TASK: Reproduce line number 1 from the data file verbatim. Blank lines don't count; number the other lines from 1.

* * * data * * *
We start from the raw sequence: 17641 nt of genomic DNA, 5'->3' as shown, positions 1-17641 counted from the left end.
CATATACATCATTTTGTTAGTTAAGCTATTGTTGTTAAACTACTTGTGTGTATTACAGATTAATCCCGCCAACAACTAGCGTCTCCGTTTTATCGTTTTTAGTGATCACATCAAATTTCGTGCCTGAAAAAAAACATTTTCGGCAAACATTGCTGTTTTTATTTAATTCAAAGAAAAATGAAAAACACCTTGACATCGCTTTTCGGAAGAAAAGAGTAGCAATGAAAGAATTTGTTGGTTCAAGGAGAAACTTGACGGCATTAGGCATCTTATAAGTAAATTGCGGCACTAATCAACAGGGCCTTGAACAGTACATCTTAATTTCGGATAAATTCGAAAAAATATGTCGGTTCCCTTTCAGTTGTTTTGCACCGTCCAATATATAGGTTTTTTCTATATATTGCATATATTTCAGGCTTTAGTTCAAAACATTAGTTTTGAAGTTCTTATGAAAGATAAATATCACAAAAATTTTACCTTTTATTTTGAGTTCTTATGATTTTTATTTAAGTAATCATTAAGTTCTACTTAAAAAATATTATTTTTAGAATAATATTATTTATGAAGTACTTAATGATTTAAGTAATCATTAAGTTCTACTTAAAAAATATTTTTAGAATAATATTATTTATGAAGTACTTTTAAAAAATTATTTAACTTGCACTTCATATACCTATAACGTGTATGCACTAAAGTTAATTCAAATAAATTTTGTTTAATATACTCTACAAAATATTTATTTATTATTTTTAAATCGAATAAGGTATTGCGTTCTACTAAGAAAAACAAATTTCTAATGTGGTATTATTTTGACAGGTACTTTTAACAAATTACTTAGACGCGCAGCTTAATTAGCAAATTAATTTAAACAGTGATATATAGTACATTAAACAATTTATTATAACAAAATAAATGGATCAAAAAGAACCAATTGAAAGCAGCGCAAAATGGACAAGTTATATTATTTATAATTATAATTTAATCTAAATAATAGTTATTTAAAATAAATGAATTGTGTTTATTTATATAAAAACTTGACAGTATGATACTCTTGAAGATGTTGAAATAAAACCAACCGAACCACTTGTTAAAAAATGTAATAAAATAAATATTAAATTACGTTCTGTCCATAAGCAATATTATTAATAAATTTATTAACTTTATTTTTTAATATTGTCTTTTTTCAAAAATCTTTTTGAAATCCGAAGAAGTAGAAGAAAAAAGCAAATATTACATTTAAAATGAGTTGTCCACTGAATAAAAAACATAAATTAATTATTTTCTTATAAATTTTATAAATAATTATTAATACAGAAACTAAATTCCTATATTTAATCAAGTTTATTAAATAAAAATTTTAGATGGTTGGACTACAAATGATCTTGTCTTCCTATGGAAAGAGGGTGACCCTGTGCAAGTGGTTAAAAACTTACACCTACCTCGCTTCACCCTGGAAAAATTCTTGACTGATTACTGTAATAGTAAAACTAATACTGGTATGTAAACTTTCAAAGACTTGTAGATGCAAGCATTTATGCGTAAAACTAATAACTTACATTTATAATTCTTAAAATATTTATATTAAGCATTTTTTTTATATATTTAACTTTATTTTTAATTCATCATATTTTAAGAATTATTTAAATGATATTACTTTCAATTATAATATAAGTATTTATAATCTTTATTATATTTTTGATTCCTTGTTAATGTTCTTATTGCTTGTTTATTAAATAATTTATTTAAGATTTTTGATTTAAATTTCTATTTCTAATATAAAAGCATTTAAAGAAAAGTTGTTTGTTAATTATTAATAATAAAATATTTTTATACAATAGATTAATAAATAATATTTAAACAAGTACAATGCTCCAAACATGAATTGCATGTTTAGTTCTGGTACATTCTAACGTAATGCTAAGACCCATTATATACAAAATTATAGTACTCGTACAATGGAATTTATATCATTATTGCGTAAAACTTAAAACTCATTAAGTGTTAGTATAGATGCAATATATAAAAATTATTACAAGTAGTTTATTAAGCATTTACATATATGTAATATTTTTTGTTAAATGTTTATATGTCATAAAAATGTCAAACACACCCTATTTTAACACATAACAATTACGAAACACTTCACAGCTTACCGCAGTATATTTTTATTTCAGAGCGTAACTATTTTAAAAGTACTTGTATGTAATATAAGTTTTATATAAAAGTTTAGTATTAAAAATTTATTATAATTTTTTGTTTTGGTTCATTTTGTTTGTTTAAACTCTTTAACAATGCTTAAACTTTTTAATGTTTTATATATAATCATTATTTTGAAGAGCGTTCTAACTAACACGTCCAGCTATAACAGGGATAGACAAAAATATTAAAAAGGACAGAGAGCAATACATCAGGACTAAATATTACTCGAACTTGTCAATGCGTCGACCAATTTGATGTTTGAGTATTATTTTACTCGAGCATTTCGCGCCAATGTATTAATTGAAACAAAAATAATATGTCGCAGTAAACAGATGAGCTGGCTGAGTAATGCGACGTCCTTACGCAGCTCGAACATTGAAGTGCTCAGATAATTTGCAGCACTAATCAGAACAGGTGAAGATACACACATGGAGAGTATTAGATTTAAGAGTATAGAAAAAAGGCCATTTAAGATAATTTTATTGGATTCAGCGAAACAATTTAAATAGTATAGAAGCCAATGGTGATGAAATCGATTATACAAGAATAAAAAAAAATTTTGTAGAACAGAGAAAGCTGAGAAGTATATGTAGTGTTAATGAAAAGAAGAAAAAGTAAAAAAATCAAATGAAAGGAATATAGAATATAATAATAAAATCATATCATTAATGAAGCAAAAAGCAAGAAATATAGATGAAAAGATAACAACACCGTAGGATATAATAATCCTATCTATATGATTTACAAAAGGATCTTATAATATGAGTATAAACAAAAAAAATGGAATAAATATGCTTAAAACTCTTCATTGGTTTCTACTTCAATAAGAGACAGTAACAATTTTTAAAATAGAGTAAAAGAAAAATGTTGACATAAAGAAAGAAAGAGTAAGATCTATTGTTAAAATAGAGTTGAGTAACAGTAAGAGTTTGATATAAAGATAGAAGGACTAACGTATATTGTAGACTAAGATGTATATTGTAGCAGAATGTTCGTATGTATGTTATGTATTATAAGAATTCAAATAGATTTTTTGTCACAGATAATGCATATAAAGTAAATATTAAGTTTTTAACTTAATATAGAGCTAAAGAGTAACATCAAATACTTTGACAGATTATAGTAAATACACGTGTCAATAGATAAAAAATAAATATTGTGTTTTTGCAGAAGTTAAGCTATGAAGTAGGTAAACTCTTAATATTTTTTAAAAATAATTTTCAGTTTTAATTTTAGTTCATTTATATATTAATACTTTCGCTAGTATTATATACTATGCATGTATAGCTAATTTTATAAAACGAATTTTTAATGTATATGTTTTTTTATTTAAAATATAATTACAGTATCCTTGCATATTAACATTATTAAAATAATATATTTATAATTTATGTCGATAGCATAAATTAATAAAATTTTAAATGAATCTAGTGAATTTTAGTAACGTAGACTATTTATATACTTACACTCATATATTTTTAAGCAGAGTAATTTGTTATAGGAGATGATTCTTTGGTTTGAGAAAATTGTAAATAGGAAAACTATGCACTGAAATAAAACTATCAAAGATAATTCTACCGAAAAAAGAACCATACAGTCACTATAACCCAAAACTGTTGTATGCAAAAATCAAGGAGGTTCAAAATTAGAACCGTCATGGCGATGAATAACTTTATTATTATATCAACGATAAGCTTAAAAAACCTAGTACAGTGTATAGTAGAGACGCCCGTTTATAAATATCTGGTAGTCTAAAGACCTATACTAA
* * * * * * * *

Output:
We start from the raw sequence: 17641 nt of genomic DNA, 5'->3' as shown, positions 1-17641 counted from the left end.